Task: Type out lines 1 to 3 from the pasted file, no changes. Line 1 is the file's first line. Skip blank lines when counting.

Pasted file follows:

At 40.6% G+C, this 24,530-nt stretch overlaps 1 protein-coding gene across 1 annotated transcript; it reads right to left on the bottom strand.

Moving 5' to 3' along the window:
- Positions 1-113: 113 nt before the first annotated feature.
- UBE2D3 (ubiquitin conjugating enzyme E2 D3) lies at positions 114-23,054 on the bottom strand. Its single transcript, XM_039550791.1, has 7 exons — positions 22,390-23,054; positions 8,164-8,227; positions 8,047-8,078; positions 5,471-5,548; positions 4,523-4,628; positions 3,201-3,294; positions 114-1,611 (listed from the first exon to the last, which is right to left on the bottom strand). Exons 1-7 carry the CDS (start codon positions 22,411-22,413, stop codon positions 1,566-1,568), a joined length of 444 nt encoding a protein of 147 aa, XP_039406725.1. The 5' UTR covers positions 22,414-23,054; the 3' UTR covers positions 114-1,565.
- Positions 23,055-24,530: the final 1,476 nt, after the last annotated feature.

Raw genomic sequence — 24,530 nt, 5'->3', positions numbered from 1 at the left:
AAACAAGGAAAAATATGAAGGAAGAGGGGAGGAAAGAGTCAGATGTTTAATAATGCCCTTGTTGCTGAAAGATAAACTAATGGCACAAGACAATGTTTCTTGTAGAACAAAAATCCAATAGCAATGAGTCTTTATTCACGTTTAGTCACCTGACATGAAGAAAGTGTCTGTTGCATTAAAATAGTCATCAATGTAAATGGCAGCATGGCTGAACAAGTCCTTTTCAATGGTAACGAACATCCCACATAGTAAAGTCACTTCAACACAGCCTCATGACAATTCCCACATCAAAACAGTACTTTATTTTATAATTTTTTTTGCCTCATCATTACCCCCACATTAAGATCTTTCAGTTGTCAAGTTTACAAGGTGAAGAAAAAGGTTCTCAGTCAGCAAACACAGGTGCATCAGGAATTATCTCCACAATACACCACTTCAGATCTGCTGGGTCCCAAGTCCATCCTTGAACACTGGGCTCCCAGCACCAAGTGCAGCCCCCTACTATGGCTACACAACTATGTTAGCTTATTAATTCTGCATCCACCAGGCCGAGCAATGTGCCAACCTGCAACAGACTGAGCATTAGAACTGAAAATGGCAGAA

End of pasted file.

At 40.6% G+C, this 24,530-nt stretch overlaps 1 protein-coding gene across 1 annotated transcript; it reads right to left on the bottom strand.

Moving 5' to 3' along the window:
- Positions 1-113: 113 nt before the first annotated feature.